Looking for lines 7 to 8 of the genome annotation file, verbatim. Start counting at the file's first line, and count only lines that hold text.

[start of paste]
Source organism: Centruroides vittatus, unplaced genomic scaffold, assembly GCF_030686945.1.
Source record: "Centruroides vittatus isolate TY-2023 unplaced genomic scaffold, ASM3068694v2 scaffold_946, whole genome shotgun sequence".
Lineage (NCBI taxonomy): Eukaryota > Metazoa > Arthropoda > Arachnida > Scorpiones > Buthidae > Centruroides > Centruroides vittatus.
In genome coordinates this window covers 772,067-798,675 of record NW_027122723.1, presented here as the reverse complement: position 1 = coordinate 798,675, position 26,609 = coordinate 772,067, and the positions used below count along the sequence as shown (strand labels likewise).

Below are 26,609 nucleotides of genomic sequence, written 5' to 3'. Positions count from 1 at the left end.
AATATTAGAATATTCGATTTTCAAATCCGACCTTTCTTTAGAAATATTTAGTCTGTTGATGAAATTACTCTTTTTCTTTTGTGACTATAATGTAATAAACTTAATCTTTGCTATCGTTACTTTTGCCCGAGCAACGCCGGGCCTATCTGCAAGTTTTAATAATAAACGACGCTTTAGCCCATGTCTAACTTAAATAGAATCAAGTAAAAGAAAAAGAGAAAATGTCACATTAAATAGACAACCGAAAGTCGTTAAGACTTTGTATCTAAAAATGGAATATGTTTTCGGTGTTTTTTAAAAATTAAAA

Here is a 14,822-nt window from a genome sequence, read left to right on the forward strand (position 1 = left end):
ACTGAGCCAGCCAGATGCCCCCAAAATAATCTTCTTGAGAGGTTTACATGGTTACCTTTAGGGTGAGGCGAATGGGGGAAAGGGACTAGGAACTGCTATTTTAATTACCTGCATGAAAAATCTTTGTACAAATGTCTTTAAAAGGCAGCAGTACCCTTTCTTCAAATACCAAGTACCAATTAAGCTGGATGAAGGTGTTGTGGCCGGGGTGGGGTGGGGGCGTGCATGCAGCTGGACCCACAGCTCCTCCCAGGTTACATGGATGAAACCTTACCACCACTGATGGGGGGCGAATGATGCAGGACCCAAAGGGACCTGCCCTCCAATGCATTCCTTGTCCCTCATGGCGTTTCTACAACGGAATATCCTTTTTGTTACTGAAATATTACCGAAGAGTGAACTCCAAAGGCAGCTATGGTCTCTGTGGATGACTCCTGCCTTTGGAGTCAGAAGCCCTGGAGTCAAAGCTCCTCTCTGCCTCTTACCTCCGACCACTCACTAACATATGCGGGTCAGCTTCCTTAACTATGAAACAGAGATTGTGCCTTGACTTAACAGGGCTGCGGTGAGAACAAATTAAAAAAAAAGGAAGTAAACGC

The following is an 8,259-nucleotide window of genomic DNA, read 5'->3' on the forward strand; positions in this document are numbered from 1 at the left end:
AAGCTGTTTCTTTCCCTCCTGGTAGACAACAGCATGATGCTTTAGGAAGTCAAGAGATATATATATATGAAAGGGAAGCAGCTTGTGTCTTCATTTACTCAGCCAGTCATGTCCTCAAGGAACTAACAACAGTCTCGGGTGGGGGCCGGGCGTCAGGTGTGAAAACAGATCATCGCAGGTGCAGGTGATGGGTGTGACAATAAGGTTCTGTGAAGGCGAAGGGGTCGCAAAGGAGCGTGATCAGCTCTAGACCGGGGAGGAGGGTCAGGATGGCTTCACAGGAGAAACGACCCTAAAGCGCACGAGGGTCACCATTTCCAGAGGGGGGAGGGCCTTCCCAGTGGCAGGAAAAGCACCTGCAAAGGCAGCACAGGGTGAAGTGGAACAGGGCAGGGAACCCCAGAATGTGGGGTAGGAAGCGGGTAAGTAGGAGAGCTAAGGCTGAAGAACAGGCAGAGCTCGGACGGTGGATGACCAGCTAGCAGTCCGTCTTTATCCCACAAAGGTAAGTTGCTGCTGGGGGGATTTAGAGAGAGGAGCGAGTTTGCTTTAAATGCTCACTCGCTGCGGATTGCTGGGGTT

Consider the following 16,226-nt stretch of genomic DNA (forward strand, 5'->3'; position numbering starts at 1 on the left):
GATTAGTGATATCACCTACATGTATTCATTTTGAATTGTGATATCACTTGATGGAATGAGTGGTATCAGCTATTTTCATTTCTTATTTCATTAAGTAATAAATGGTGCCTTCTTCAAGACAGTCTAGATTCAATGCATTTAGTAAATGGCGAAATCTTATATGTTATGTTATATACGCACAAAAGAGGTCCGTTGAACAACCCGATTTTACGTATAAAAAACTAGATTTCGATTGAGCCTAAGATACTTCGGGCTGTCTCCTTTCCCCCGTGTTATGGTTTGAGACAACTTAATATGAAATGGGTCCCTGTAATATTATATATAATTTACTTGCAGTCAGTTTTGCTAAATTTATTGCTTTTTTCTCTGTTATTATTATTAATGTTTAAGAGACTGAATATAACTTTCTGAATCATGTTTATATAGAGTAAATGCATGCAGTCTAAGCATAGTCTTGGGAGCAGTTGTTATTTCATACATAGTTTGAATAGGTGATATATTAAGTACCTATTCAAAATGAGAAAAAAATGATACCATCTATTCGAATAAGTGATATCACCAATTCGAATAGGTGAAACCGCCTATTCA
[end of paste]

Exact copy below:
Here is a 14,822-nt window from a genome sequence, read left to right on the forward strand (position 1 = left end):
ACTGAGCCAGCCAGATGCCCCCAAAATAATCTTCTTGAGAGGTTTACATGGTTACCTTTAGGGTGAGGCGAATGGGGGAAAGGGACTAGGAACTGCTATTTTAATTACCTGCATGAAAAATCTTTGTACAAATGTCTTTAAAAGGCAGCAGTACCCTTTCTTCAAATACCAAGTACCAATTAAGCTGGATGAAGGTGTTGTGGCCGGGGTGGGGTGGGGGCGTGCATGCAGCTGGACCCACAGCTCCTCCCAGGTTACATGGATGAAACCTTACCACCACTGATGGGGGGCGAATGATGCAGGACCCAAAGGGACCTGCCCTCCAATGCATTCCTTGTCCCTCATGGCGTTTCTACAACGGAATATCCTTTTTGTTACTGAAATATTACCGAAGAGTGAACTCCAAAGGCAGCTATGGTCTCTGTGGATGACTCCTGCCTTTGGAGTCAGAAGCCCTGGAGTCAAAGCTCCTCTCTGCCTCTTACCTCCGACCACTCACTAACATATGCGGGTCAGCTTCCTTAACTATGAAACAGAGATTGTGCCTTGACTTAACAGGGCTGCGGTGAGAACAAATTAAAAAAAAAGGAAGTAAACGC